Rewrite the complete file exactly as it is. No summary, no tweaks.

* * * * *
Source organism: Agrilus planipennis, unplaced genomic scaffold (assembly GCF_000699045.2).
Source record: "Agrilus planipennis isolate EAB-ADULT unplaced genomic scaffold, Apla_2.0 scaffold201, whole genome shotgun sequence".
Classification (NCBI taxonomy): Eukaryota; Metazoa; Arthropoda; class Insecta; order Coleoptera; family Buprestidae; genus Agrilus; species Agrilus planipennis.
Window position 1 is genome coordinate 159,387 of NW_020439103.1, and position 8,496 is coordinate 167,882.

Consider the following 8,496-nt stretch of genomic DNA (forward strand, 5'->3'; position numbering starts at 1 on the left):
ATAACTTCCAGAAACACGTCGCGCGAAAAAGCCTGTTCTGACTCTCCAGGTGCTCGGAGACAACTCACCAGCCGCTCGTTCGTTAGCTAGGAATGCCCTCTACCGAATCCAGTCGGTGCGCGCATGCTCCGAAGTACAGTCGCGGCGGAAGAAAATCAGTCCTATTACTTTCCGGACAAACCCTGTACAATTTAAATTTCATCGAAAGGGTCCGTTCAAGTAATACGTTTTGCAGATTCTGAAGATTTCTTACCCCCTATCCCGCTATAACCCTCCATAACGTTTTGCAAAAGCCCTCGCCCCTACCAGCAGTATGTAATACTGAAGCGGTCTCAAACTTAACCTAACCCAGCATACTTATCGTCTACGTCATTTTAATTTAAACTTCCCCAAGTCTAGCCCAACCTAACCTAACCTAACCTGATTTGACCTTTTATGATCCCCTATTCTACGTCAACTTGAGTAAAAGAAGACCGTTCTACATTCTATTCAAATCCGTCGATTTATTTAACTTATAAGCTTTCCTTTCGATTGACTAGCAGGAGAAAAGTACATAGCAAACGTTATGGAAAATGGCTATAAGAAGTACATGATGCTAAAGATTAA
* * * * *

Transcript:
Source organism: Agrilus planipennis, unplaced genomic scaffold (assembly GCF_000699045.2).
Source record: "Agrilus planipennis isolate EAB-ADULT unplaced genomic scaffold, Apla_2.0 scaffold201, whole genome shotgun sequence".
Classification (NCBI taxonomy): Eukaryota; Metazoa; Arthropoda; class Insecta; order Coleoptera; family Buprestidae; genus Agrilus; species Agrilus planipennis.
Window position 1 is genome coordinate 159,387 of NW_020439103.1, and position 8,496 is coordinate 167,882.

Consider the following 8,496-nt stretch of genomic DNA (forward strand, 5'->3'; position numbering starts at 1 on the left):
ATAACTTCCAGAAACACGTCGCGCGAAAAAGCCTGTTCTGACTCTCCAGGTGCTCGGAGACAACTCACCAGCCGCTCGTTCGTTAGCTAGGAATGCCCTCTACCGAATCCAGTCGGTGCGCGCATGCTCCGAAGTACAGTCGCGGCGGAAGAAAATCAGTCCTATTACTTTCCGGACAAACCCTGTACAATTTAAATTTCATCGAAAGGGTCCGTTCAAGTAATACGTTTTGCAGATTCTGAAGATTTCTTACCCCCTATCCCGCTATAACCCTCCATAACGTTTTGCAAAAGCCCTCGCCCCTACCAGCAGTATGTAATACTGAAGCGGTCTCAAACTTAACCTAACCCAGCATACTTATCGTCTACGTCATTTTAATTTAAACTTCCCCAAGTCTAGCCCAACCTAACCTAACCTAACCTGATTTGACCTTTTATGATCCCCTATTCTACGTCAACTTGAGTAAAAGAAGACCGTTCTACATTCTATTCAAATCCGTCGATTTATTTAACTTATAAGCTTTCCTTTCGATTGACTAGCAGGAGAAAAGTACATAGCAAACGTTATGGAAAATGGCTATAAGAAGTACATGATGCTAAAGATTAA